This piece was originally published in Jacobin magazine online and is republished here with the author’s permission.
Looking back to the defeat of the labor movement since the early 1980s, three lessons seem especially important. First, any gains made under capitalism are temporary; they can be reversed. Second, the kind of unionism we developed in that earlier period of gains was inherently limited; it left us in a poor position to respond to the subsequent attacks. Third, absent new forms of working class organization and practices, fatalism takes over and worker expectations fall.
Raising Expectations (And Raising Hell), newly out in paperback from Verso, is part memoir, part organizing manual, and part rejoinder to that fatalism. Jane McAlevey is a long-time organizer in the student, environmental and, over the past two decades, labor movements. She is currently a PhD candidate at City University of New York, which she has integrated into her continuing life as a labor organizer. Her message, based on her experiences and achievements, is that as much as capitalism has diminished workers and undermined their confidence in affecting their lives, workers can overcome — but only if they themselves become organizers inside both the workplace and community.
While any such organizing begins with workers’ needs, it is workers’ expectations of their own ability to intervene — and of the support from their unions in doing so — that must especially be raised. McAlevey refuses to romanticize workers or glorify spontaneity. But she deeply respects working people and genuinely appreciates their creative potential, a respect reflected in her refusal to be shy about challenging workers to reach their potential.
Organizing strategy is McAlevey’s forte, and two examples highlight her approach. In 1998, following the moment in the mid-nineties when the AFL-CIO had become desperate enough to allow some real experimentation to take place, McAlevey was sent to Stamford, Conn., to direct an organizing drive, the Stamford Organizing Project. Stamford had one of the lowest union densities in all of New England.
A number of aspects of that drive stand out. First, as obvious as it might seem to cooperate across unions, it is in fact extremely rare to see unions getting together to “pool resources, share lists, and adhere to collectively made decisions.” To the credit of the four locals involved (most of whose leadership came from an oppositional and left tradition), they saw beyond a parochial concern to gain new dues-paying members and grasped the need to build the class across sectors and across racial and gendered divisions.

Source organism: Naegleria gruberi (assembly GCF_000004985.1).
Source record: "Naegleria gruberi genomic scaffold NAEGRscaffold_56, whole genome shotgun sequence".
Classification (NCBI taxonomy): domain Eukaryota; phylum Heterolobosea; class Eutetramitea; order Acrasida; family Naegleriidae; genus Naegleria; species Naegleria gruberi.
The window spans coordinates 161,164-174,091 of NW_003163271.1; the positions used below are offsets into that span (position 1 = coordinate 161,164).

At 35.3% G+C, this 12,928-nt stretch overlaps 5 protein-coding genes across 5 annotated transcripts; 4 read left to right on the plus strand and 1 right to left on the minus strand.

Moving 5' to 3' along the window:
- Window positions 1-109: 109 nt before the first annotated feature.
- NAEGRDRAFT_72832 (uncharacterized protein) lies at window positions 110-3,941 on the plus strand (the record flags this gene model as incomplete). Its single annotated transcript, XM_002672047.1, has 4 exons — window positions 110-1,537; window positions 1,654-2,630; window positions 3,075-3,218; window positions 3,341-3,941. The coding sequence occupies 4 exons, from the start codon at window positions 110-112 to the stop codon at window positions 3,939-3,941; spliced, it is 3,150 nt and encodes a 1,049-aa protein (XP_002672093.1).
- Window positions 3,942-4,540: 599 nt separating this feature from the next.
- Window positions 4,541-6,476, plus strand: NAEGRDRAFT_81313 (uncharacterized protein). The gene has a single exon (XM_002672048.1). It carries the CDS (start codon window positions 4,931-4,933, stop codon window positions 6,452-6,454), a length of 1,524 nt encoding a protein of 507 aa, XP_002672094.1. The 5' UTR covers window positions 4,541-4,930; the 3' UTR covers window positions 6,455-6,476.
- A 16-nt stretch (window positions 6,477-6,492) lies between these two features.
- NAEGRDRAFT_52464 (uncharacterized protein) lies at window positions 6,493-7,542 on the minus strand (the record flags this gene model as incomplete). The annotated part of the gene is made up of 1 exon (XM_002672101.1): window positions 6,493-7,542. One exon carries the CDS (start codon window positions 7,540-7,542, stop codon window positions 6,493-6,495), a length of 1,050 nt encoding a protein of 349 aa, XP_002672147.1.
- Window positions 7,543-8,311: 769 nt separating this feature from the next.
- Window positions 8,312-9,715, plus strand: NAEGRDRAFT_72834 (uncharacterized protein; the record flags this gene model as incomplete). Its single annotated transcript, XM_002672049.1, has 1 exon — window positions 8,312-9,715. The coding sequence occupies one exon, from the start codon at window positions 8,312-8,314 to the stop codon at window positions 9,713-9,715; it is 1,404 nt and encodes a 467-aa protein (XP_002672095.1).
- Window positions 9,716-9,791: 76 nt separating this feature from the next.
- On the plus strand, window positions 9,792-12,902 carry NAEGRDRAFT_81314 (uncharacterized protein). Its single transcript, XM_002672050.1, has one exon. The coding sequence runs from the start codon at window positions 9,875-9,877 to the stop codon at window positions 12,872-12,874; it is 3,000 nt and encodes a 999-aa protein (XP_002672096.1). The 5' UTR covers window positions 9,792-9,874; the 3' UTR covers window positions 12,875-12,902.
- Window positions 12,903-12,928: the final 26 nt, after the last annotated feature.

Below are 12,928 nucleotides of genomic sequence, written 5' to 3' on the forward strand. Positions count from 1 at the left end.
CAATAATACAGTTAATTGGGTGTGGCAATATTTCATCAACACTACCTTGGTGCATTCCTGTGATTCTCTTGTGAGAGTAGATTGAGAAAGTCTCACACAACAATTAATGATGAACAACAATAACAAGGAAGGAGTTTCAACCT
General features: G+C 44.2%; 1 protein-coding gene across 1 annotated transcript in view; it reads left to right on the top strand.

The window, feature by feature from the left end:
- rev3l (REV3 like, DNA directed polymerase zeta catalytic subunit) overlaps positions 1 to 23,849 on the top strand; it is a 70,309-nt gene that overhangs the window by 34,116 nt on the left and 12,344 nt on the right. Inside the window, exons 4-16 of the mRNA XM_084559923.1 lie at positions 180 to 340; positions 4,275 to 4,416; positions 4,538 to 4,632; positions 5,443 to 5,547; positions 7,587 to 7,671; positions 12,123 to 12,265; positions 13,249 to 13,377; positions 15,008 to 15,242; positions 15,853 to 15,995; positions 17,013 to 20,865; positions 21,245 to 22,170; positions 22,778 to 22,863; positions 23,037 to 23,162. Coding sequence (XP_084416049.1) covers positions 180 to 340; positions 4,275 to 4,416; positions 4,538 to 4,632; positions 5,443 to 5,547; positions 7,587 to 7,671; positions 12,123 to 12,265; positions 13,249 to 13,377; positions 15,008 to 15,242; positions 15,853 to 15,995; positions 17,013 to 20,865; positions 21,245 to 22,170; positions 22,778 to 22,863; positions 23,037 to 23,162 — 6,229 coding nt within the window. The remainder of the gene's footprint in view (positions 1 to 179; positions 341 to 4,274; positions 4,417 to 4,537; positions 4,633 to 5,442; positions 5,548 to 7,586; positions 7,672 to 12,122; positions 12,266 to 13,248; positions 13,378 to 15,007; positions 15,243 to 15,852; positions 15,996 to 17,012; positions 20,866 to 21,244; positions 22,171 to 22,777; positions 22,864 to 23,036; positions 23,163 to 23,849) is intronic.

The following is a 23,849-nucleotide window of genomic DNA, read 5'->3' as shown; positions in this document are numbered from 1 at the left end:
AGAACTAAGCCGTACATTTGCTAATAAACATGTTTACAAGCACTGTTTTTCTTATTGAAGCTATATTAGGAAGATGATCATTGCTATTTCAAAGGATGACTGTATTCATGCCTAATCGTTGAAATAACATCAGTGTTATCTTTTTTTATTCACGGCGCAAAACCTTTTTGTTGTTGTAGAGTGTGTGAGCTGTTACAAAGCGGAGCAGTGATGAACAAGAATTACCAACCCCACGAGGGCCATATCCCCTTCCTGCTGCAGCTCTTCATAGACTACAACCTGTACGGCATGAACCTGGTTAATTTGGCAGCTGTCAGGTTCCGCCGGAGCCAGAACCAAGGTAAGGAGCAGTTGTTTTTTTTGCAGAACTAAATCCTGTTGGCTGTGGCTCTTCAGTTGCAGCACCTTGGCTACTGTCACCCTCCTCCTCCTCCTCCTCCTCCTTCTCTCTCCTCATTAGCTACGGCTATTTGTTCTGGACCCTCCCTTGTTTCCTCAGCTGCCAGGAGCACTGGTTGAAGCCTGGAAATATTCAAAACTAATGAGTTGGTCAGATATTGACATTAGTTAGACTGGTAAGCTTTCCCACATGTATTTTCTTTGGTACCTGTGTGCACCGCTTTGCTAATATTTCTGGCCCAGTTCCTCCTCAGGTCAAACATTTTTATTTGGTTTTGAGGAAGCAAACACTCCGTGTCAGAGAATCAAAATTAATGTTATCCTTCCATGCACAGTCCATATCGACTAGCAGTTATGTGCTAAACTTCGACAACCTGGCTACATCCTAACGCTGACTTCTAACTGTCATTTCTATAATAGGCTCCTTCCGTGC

Second, when a main concern of the workers turned out to revolve around access to housing, McAlevey shifted the unionization drive to make housing a primary focus — class was not just a workplace relationship. The confidence, skills, and alliances developed in that campaign, and the corresponding credibility gained for the labor movement, were key to organizing unions and winning strong contracts.
Breaking down the distinction between the workplace and the community and putting an emphasis on community allies is itself not unusual in such struggles; what was distinct was that rather than seeing the community as an “other,” McAlevey emphasized the extent to which workers were themselves part of the community; success depended on workers becoming the key organizers in bringing the community around. “When union staff try to do it in place of workers,” McAlevey writes, “they blow it.”
Some six years later, just before the split in the AFL-CIO in 2005, McAlevey was sent by SEIU to organize public and private hospitals in Nevada. Because Nevada became a right-to-work state, with workers having the right to opt out of paying dues, the thin organizing that unions commonly practice couldn’t work. McAlevey’s team identified and supported organic worker-leaders. The intensive, face-face organizing that followed, with increasingly confident workers now “in constant conversation with one another about everything going on” raised the share of dues-paying union members from 25% to 80% and higher — enough of a difference to distinguish between collective begging and collective bargaining.
This was accomplished by honing a rigorous system of mapping the workplace thoroughly and continuously, and then building and deliberately testing the workers’ capacities throughout the campaign. Alongside this, McAlevey insisted that to build the kind of power necessary to win in the particularly hostile context of Nevada demanded an inclusive bargaining unit — one that brought nurses and lab technicians together with janitors, laundry workers, and food preparation staff.